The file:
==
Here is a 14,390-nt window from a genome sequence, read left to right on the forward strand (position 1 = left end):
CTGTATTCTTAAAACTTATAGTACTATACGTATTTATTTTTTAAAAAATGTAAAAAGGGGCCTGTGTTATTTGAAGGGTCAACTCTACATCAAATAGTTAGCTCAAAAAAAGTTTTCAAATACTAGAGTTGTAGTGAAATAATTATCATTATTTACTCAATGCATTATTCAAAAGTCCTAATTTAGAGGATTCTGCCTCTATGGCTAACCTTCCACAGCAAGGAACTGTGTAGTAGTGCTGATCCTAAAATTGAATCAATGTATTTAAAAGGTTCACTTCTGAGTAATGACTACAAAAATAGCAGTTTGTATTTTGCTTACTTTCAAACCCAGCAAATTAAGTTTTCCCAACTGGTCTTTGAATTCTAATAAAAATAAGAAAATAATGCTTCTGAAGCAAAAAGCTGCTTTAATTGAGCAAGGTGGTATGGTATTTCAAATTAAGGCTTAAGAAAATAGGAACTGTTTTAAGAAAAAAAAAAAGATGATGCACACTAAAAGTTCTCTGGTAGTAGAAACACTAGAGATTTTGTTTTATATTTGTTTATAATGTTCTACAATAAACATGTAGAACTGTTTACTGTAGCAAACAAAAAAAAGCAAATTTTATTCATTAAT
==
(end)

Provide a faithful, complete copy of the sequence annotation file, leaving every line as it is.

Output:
Here is a 14,390-nt window from a genome sequence, read left to right on the forward strand (position 1 = left end):
CTGTATTCTTAAAACTTATAGTACTATACGTATTTATTTTTTAAAAAATGTAAAAAGGGGCCTGTGTTATTTGAAGGGTCAACTCTACATCAAATAGTTAGCTCAAAAAAAGTTTTCAAATACTAGAGTTGTAGTGAAATAATTATCATTATTTACTCAATGCATTATTCAAAAGTCCTAATTTAGAGGATTCTGCCTCTATGGCTAACCTTCCACAGCAAGGAACTGTGTAGTAGTGCTGATCCTAAAATTGAATCAATGTATTTAAAAGGTTCACTTCTGAGTAATGACTACAAAAATAGCAGTTTGTATTTTGCTTACTTTCAAACCCAGCAAATTAAGTTTTCCCAACTGGTCTTTGAATTCTAATAAAAATAAGAAAATAATGCTTCTGAAGCAAAAAGCTGCTTTAATTGAGCAAGGTGGTATGGTATTTCAAATTAAGGCTTAAGAAAATAGGAACTGTTTTAAGAAAAAAAAAAAGATGATGCACACTAAAAGTTCTCTGGTAGTAGAAACACTAGAGATTTTGTTTTATATTTGTTTATAATGTTCTACAATAAACATGTAGAACTGTTTACTGTAGCAAACAAAAAAAAGCAAATTTTATTCATTAAT